Ightham Mote


Ightham Mote

Ightham Mote

Sequestered in a sylvan cleft, unusually deep and narrow for the gentle landscape of the Kentish Weald, sits one of the loveliest and most interesting of the medieval and Tudor manor houses to survive in England.

Turning off the A227, seven kilometers (4.3 miles) south east of Sevenoaks, visitors will see the trees suddenly part to reveal a low-lying house wholly in keeping with the privacy of its approach. Down the valley, known as Dinas Dene, flows a stream that was dammed to form small lakes above and below the house and the moat that surrounds it.

The manor house, Ightham Mote, dates originally from the 14th– century. At first sight the Mote appears to be all of one date, but it is the result of six centuries of building and rebuilding, although the house still boasts its original great hall, chapel and crypt.

The name is derived from Ightham, the village three kilometers (1.8 miles) north of the house, and “Mote” has been variously interpreted as an earlier spelling of “moat” or, less obviously, as “moot” or the Anglo-Saxon “mot”, meaning a meeting place of local dignitaries. As early as 1370 the house appears as “La Mote” in the will of Sir Thomas Cawne, one of its first owners.

The moat itself is not regular in proportion, but varies in width from three to 11 meters (10 to 36 feet) and in depth from one to three meters. It is fed by the stream that descends from the upper lake by a waterfall, running through culverts under the big lawn, known as the Bowling Green, draining on the south side into the lower lake.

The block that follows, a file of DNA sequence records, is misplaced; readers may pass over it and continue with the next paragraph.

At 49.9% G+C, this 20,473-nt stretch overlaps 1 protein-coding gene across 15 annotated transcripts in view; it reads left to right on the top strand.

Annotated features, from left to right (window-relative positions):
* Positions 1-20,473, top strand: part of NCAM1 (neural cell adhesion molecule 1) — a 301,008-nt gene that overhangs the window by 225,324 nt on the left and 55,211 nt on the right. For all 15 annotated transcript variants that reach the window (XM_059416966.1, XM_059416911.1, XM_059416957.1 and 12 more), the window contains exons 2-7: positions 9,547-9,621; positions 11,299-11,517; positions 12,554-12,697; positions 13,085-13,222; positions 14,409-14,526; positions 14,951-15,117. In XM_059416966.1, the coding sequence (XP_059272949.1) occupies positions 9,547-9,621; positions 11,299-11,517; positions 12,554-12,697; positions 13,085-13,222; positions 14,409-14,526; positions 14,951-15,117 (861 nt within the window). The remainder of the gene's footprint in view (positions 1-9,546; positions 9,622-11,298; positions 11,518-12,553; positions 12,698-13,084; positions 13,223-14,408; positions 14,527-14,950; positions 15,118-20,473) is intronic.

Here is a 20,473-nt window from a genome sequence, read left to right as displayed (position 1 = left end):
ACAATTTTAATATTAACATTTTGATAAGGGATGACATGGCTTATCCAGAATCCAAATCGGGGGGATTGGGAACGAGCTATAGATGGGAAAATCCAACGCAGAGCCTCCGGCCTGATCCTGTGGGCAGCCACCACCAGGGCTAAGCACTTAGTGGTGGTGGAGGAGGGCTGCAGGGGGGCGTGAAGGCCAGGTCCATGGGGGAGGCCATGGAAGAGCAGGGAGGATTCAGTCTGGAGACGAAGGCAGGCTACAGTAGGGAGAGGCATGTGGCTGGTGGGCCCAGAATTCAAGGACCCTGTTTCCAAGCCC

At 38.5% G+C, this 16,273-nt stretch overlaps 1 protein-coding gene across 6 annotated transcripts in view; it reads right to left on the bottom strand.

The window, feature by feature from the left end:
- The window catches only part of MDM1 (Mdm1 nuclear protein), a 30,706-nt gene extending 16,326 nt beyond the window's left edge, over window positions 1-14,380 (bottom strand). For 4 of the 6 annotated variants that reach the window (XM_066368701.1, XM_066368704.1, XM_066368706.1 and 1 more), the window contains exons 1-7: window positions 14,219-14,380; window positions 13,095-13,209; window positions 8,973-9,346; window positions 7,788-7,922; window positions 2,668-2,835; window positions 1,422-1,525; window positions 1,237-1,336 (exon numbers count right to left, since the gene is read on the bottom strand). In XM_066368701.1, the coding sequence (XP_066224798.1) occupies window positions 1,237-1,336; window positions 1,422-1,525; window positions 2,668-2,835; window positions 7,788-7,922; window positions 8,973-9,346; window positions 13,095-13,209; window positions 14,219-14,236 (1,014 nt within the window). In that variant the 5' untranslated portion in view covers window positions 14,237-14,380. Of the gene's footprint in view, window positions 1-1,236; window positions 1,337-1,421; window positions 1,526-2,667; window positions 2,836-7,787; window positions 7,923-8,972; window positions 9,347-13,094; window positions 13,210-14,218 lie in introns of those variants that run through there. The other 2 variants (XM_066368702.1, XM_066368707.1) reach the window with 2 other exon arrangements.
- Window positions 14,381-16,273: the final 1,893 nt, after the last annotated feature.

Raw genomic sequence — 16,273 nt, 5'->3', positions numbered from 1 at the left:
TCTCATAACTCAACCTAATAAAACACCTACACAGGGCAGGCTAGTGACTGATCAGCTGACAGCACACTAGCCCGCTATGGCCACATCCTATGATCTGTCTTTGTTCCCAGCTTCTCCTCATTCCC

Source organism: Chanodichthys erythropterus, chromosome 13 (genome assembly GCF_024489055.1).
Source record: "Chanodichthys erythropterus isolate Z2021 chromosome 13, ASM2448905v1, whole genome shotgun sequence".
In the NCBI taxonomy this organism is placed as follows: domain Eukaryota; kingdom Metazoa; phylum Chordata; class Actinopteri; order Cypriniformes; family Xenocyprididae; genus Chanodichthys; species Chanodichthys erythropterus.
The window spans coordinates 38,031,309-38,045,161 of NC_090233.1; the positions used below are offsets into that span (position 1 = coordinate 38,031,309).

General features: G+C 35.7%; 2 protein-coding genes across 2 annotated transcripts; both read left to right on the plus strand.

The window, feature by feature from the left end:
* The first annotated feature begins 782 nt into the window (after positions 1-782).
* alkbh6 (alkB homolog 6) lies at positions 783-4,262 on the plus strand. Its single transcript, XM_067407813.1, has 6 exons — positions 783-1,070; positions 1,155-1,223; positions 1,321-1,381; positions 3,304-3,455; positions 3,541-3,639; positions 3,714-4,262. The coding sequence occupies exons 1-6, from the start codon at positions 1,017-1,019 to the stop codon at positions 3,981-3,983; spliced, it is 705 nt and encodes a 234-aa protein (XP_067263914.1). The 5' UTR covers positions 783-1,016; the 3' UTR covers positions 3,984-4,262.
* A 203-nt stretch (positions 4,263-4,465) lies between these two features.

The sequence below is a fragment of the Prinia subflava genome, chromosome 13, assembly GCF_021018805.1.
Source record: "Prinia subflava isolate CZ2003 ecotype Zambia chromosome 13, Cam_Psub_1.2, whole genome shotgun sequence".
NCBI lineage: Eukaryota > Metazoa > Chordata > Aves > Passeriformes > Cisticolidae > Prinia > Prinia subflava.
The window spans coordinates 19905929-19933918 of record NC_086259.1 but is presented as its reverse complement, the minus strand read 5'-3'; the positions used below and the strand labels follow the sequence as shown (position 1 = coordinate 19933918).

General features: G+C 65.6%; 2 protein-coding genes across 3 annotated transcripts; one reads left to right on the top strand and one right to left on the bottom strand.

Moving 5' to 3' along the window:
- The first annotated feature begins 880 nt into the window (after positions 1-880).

After a chequered ownership over six hundred years, the house was bequeathed in 1985 to the National Trust. The current conservation of Ightham Mote is the largest project ever undertaken by the National Trust on such a fragile and ancient house.

Says Gervase Jackson-Stops, Architectural Advisor to the National Trust, “There is nowhere else like Ightham Mote …. It is a house that has been shaped through many centuries, by successive owners adding their own embellishments, and contributing to the character of what is one of the most picturesque of all English houses. Today we are faced with a formidable conservation project; a program of essential work that can proceed only with the help of voluntary contributions.”

The garden at Ightham Mote has flourished in recent years and had emerged as the ideal “olde English” garden. This is how it was described in 1900 by Country Life magazine:

“The gardens themselves are simply delightful, with many a sunny walk and shady retreat, with grassy paths and edgings of saxifrage, gorgeous borders in which lilies and many other splendid denizens of the garden flourish … Ightham is a place where the sweetness of the country reigns.”

Woodland walks, footpaths and bridle paths also surround the garden. One has been specially designed to accommodate visitors in wheelchairs.

For more information please visit the Ightham Mote website:



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